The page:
Last year saw us achieve our best ever GCSE results and we are delighted to say that it looks as if we have managed to maintain that level of performance this year. At least 81% of students have met the government’s ‘basics’ measure of 9-4 grades in both Maths and English.
At the top end, a very impressive 27% of students gained at least five 9-7 grades (equivalent to the old A*-A grades) with at least forty five students gaining 9-7 grades in eight or more subjects.
Amongst so many success stories, special mention goes to those students who gained the very top grades of 8 or 9 in at least eight subjects. They were: Imogen Walsh, Jade Carlin, Amy Wright, Cameron Green, Lewis Hindle, Ella Hoskinson, Amber Heckstall-Smith, Tom Davenport, Jada Moses, Jordan Jones, Marcus Mackay and Finlay Williams. Hats off to all of them!
We have also performed very well again in terms of the numbers of students gaining a “strong pass” (i.e. grades 9-5) in English and Maths, with over 61% of students meeting this benchmark.
I cannot speak highly enough of the staff and students for the way they approached all the challenges presented by the new, tougher GCSE specifications. It has taken a huge effort over quite a period of time and we are really pleased to see this effort being reflected in the final results.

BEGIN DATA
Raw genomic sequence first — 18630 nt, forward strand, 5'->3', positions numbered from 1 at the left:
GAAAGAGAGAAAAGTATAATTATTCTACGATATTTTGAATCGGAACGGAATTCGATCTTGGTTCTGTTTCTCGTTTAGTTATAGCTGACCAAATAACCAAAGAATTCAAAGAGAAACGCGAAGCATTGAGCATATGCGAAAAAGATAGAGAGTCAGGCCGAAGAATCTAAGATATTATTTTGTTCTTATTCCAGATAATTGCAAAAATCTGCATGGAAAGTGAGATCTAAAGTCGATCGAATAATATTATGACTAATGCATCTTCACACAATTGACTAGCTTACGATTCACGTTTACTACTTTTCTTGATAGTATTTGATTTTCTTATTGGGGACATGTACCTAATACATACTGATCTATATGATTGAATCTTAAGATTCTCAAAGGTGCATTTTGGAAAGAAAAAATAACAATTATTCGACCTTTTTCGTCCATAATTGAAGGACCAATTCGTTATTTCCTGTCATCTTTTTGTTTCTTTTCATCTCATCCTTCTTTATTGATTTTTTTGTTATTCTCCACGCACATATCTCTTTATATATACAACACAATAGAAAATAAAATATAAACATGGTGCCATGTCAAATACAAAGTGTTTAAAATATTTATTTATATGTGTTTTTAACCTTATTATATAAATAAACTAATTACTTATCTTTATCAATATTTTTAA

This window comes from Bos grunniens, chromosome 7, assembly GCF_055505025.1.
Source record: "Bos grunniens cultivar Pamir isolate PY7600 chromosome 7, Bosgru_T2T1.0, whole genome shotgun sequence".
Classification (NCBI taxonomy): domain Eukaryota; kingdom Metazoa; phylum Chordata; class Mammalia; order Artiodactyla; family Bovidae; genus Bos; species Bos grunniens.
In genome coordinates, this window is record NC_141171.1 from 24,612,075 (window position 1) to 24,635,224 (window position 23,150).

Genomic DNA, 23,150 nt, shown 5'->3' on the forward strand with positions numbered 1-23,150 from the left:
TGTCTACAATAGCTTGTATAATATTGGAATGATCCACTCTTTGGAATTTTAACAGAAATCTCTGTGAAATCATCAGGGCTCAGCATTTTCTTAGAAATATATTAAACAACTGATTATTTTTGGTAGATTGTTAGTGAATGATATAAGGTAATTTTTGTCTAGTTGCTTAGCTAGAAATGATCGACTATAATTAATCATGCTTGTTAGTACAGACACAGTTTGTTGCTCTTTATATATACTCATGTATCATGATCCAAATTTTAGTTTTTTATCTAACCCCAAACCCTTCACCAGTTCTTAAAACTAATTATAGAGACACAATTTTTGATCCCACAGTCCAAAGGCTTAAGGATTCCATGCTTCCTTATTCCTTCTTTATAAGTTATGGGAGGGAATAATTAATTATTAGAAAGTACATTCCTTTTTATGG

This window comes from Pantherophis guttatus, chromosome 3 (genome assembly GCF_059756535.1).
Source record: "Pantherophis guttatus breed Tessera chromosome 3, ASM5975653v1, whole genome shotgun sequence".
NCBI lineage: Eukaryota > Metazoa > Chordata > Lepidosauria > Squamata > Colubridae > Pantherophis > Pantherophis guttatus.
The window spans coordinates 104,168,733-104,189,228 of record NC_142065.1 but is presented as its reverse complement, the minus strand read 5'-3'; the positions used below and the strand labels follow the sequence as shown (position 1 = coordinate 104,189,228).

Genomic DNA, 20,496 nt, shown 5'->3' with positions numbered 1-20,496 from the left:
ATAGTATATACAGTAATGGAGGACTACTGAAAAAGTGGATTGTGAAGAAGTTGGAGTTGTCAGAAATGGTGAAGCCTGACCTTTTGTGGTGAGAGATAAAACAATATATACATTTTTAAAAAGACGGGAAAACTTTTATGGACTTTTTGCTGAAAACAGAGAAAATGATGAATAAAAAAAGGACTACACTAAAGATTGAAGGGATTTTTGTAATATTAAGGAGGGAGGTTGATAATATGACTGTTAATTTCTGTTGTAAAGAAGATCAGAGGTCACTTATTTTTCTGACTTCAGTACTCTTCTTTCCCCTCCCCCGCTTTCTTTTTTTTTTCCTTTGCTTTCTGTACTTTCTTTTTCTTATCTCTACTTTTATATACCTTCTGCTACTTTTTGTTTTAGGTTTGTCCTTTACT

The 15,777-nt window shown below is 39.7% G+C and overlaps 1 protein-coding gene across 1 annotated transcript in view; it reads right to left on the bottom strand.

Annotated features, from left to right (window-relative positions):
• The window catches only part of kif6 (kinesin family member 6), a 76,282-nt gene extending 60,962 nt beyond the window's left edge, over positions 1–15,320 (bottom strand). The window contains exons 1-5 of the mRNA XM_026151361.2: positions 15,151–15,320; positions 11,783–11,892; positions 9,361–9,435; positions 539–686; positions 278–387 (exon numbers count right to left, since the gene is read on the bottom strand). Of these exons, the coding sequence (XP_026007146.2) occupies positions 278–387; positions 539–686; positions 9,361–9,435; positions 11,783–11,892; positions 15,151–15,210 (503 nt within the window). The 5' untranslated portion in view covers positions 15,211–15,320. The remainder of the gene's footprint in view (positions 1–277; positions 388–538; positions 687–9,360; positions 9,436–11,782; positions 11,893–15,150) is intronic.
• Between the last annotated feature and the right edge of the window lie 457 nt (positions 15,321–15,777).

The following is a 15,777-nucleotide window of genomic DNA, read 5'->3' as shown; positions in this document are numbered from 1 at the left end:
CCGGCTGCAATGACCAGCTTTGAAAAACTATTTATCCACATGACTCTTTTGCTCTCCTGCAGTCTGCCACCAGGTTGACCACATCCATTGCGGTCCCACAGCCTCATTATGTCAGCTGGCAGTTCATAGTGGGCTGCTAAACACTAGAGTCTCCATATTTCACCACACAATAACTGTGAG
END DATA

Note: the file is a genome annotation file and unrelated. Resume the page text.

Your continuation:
Please note that the results in the table below are provisional from 2018. The official, final results for 2018 are usually published by the government in January.
It might be worth pointing out that Progress 8 scores are at least partly a reflection of the curriculum students study in any given school. At Lymm High School, we take a very strong stance in this regard and have made absolutely sure that our curriculum is built around the needs of our students rather than school league tables. It would be very easy to improve our Progress 8 score by, for example, forcing all students to take the full suite of Ebacc subjects or by entering them all for qualifications that are very easy to pass but have no value as far as sixth forms, colleges and employers are concerned. However, we are convinced that this would be the wrong thing to do and are happy to accept that, on this measure at least, the official performance tables will not truly reflect how well we are doing.